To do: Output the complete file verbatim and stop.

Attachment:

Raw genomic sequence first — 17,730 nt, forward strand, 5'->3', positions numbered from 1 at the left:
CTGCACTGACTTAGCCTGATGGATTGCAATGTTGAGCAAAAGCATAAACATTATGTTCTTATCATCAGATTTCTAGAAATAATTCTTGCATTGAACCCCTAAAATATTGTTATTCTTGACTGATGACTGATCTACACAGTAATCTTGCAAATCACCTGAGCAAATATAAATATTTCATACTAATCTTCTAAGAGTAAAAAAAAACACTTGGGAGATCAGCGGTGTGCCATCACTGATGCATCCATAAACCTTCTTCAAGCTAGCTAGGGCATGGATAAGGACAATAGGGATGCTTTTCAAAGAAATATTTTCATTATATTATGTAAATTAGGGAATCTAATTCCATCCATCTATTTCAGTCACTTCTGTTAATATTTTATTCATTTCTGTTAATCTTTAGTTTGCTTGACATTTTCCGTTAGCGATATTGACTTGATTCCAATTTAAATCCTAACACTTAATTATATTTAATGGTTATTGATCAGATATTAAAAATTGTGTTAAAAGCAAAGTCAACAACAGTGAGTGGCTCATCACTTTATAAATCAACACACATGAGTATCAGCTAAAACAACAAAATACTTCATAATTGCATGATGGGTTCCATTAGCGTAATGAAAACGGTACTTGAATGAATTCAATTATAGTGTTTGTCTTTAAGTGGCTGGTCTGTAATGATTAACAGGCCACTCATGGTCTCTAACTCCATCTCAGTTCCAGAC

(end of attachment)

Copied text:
Raw genomic sequence first — 17,730 nt, forward strand, 5'->3', positions numbered from 1 at the left:
CTGCACTGACTTAGCCTGATGGATTGCAATGTTGAGCAAAAGCATAAACATTATGTTCTTATCATCAGATTTCTAGAAATAATTCTTGCATTGAACCCCTAAAATATTGTTATTCTTGACTGATGACTGATCTACACAGTAATCTTGCAAATCACCTGAGCAAATATAAATATTTCATACTAATCTTCTAAGAGTAAAAAAAAACACTTGGGAGATCAGCGGTGTGCCATCACTGATGCATCCATAAACCTTCTTCAAGCTAGCTAGGGCATGGATAAGGACAATAGGGATGCTTTTCAAAGAAATATTTTCATTATATTATGTAAATTAGGGAATCTAATTCCATCCATCTATTTCAGTCACTTCTGTTAATATTTTATTCATTTCTGTTAATCTTTAGTTTGCTTGACATTTTCCGTTAGCGATATTGACTTGATTCCAATTTAAATCCTAACACTTAATTATATTTAATGGTTATTGATCAGATATTAAAAATTGTGTTAAAAGCAAAGTCAACAACAGTGAGTGGCTCATCACTTTATAAATCAACACACATGAGTATCAGCTAAAACAACAAAATACTTCATAATTGCATGATGGGTTCCATTAGCGTAATGAAAACGGTACTTGAATGAATTCAATTATAGTGTTTGTCTTTAAGTGGCTGGTCTGTAATGATTAACAGGCCACTCATGGTCTCTAACTCCATCTCAGTTCCAGAC